Death Becomes Us

That dragonfly is dead.

David Bowie is gone.

So now is Alan Rickman (who probably would’ve done a bang-up job playing Bowie), too.

Shit goddamnit shit.

And also the familiar, oft-repeated refrain:

Fuck cancer. Times a thousand. Times a million. Times infinity.

Art at its core is, I think, driven by death. It’s there to help us look away from death. Art is there to help us understand it. Art is there to romanticize death — or to stare it square in the face.

And death is also something that motivates artists.

When we’re born, we’re guaranteed two things: one breath and death. Everybody who lives gets those two certain narrative beats to their story, birth, death, born, died. It is not a morbid fantasy to note that I’m going to die and so are you. It’s not a threat. It’s a promise earned by life — that grim balancing of the scales is not reserved for one person over the next, for you but not for me, for the under-served but not the privileged. We all have wildly different journeys but when our time is up it’s like game design: we are all funneled toward the same ending, the same inevitability. Some of our life is about ignoring death and pretending it isn’t there. Some of our life is geared toward trying to prevent death — or, for some, running headlong toward it.

The fear of death can destroy you.

But the epiphany of it can also motivate you.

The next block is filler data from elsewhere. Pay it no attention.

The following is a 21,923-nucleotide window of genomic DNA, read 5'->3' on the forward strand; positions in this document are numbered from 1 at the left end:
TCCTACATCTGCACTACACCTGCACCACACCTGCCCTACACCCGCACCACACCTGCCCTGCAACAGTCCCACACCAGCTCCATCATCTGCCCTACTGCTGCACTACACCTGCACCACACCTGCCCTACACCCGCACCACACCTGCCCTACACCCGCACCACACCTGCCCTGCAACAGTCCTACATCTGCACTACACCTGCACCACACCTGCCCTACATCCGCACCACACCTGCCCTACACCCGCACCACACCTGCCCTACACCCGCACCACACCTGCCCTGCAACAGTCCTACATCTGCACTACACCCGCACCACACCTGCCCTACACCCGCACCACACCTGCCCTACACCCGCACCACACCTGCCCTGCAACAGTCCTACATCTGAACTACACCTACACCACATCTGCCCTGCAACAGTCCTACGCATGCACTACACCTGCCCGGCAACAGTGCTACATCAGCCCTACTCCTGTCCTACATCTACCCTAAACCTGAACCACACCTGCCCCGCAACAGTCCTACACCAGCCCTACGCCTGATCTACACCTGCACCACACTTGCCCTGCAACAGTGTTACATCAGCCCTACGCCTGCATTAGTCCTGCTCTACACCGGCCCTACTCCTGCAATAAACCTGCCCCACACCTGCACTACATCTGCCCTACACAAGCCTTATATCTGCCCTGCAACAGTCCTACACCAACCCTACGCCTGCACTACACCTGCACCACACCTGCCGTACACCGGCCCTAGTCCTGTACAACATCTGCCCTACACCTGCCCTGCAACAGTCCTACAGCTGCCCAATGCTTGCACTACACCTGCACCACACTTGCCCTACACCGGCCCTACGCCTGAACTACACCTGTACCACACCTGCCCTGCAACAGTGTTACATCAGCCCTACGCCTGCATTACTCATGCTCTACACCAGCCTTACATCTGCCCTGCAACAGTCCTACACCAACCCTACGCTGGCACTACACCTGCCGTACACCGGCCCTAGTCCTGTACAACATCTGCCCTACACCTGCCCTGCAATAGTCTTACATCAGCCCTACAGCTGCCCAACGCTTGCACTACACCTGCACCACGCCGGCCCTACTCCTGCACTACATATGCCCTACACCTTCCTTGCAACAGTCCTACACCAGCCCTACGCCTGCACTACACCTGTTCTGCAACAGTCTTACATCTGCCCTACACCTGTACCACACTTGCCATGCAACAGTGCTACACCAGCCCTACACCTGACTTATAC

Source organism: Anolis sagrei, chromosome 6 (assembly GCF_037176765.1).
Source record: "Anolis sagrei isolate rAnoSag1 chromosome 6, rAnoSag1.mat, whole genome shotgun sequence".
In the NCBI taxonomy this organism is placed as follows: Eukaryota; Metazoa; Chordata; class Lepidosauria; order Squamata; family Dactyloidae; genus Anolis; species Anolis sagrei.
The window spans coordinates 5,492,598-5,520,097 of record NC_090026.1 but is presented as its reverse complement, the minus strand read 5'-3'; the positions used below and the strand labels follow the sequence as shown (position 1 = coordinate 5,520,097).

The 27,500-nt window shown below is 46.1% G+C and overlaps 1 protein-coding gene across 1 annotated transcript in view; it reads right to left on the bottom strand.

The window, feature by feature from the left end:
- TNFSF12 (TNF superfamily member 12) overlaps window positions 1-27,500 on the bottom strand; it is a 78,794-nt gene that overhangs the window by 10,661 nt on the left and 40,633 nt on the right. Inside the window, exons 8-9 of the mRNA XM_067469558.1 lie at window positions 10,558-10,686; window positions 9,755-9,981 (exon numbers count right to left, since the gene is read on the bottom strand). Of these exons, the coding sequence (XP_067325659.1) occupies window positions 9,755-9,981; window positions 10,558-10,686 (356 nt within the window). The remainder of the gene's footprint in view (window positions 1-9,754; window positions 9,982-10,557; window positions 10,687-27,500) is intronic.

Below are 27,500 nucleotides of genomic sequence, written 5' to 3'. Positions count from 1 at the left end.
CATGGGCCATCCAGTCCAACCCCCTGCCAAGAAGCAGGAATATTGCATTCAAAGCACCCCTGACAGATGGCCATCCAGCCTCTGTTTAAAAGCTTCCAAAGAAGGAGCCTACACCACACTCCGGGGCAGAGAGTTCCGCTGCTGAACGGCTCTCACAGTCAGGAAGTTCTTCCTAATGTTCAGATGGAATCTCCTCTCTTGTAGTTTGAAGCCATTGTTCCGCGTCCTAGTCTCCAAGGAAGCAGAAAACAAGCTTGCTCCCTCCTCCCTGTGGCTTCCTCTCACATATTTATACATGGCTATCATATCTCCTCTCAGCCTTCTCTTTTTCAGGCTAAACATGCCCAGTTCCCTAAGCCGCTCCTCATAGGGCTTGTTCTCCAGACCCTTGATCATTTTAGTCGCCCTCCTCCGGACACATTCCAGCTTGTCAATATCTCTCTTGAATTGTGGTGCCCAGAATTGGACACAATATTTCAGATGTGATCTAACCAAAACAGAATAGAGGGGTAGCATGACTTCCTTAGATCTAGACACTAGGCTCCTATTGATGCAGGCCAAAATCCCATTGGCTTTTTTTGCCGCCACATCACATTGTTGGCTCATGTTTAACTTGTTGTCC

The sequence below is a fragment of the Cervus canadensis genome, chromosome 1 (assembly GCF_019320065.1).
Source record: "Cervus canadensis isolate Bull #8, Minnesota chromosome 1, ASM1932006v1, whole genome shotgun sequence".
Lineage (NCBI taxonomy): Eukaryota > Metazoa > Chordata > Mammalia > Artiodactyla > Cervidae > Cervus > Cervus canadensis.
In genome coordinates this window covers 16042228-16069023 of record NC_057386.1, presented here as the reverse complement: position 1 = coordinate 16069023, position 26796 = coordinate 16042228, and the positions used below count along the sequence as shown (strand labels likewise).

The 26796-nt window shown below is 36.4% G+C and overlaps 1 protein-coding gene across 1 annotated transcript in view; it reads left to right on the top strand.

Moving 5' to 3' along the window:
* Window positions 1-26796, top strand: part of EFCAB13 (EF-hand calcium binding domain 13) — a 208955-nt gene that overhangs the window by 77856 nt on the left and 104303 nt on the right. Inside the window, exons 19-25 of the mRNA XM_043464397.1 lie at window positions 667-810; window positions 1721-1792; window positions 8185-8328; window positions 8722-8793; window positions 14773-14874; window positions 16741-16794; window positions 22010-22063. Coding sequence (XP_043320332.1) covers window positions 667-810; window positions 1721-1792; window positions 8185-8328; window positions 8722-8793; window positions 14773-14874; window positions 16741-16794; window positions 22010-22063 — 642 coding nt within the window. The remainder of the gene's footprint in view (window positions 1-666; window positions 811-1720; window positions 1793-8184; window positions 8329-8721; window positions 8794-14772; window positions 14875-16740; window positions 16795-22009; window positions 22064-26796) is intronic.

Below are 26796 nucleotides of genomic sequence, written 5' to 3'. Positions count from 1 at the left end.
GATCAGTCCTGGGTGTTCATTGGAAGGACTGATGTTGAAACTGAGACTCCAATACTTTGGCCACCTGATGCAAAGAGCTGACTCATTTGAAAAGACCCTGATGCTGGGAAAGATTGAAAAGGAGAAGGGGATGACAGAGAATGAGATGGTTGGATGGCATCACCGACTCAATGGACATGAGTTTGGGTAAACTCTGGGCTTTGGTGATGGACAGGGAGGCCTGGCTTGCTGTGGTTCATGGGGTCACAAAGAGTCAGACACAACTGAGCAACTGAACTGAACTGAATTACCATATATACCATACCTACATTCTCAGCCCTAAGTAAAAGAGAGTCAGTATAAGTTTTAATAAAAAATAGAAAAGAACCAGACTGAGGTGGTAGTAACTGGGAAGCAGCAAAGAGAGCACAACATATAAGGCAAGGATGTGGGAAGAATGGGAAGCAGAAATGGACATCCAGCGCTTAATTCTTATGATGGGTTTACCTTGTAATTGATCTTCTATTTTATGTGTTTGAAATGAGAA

People ask why I work so hard or why I’ve been so single-minded to be what I want to be and that’s because I don’t want deathbed regrets. I don’t want to get there and then look back over my shoulder and look at all the closed doors I wanted to open. I don’t fear death; I fear purposeless death. My work, my writing, is very explicitly motivated by the reality that I could get gored by a moose tomorrow, I could get crushed by a bulldozer in ten years, I could get prostate cancer and die in my 60s like my father, I could get pneumonia (again) and die when I’m 99. It’s coming. I know it. And so I cleave to the act of creation both to spite and to make sense of the ineluctable destruction. I don’t know what happens after we go. That’s an adventure either of realms beyond life or becoming food for trees and worms (both of which sound very nice in their own special way). Concentrating on what’s past the mortal gates, though, is a very bad way to live.

As such, I’ll say here what I said on Twitter this morning:

Everybody dies.

Love those that you have while you have them.

And do what you love while the world has you.

Bowie did that. Rickman did that. Be like Bowie. Be like Rickman.

Live. Make. Love. And then, only then, die.

68 comments

  • I attended a funeral mass yesterday for a close friend who died too young from cancer. Even the ceremony of the Catholic funeral mass wasn’t enough to distract me from the dark thoughts I had about death, and dying. And then I started to daydream about the universe. About things like the Hubble Deep Field and how long the universe has been here and the idea of infinity and the mind-fucking idea of how small we all are in this ridiculously huge space. I felt a bit better after that. Dying doesn’t seem like such a big deal compared to everything else. Just glad to be able to be here at all.

  • Yes! This is it exactly! I also have a fear of being on my death-bed, and thinking – oh, if only I’d . . . but I’ve learnt to give myself time too – I have the time that I shall have – don’t waste it on a load of stuff you don’t want – but it’s there until it’s gone – so don’t waste it on worrying, either.

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